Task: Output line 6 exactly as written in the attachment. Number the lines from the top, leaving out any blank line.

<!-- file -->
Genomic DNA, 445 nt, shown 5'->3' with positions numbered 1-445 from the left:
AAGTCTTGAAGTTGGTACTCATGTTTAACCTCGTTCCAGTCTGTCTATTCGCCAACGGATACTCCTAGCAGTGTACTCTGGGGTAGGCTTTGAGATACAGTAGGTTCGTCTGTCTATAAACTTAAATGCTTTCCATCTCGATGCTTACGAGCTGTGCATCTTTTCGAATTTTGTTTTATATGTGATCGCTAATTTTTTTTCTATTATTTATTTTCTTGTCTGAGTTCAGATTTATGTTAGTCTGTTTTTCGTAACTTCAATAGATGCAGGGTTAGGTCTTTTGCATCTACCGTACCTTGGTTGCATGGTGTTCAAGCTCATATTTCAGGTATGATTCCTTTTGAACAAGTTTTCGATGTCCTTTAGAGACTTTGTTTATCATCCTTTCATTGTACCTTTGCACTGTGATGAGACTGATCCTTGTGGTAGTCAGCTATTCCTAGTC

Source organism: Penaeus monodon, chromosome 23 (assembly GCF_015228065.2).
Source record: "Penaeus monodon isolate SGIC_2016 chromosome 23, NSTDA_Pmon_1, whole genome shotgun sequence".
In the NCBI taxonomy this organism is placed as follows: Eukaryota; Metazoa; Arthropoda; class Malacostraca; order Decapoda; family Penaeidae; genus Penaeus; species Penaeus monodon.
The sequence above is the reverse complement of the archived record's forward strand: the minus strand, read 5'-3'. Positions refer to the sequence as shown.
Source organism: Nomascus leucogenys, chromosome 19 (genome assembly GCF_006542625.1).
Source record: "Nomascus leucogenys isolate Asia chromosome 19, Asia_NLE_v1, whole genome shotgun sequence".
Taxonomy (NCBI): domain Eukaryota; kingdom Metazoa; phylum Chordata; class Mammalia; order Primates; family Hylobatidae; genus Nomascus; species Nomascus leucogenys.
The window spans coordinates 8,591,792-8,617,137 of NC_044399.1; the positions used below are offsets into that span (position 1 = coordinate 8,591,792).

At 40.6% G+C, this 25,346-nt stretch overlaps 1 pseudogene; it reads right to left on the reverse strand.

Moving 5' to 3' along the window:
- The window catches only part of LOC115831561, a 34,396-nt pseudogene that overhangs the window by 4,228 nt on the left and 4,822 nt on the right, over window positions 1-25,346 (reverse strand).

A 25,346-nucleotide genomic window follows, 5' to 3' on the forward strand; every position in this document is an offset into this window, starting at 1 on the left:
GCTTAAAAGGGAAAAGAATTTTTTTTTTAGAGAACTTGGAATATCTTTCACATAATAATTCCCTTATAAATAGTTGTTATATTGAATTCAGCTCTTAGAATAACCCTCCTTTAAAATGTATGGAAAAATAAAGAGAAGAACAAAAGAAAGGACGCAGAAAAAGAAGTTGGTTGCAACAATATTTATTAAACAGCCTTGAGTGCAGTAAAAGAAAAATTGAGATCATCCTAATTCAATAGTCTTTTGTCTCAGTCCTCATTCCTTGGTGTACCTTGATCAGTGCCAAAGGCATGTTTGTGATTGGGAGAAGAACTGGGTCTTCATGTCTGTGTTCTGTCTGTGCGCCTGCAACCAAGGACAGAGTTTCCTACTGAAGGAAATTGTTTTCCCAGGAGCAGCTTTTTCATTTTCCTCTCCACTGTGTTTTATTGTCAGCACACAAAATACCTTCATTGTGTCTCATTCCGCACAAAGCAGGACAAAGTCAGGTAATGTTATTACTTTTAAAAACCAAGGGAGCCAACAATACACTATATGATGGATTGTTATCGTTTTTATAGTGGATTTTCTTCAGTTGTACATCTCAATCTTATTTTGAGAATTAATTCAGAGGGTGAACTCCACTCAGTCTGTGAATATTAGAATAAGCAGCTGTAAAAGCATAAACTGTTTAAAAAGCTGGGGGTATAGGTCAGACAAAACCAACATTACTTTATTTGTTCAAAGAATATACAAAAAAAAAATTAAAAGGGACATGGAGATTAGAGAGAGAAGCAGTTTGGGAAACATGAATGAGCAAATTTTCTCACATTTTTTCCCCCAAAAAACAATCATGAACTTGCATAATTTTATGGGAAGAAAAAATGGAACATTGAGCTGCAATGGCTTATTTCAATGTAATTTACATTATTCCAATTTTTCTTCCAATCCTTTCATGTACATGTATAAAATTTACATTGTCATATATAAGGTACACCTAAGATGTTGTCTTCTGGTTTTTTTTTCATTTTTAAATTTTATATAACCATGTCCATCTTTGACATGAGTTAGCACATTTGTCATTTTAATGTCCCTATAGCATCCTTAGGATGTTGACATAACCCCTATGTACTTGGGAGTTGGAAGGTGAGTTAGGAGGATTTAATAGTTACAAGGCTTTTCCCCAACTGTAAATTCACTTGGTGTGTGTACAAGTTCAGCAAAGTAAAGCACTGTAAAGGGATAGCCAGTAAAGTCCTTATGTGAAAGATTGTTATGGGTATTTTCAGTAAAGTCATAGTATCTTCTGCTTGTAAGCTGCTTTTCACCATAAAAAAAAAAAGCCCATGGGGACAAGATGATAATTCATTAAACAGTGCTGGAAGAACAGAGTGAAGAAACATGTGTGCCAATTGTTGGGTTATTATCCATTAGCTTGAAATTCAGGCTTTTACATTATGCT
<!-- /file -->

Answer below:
The sequence above is the reverse complement of the archived record's forward strand: the minus strand, read 5'-3'. Positions refer to the sequence as shown.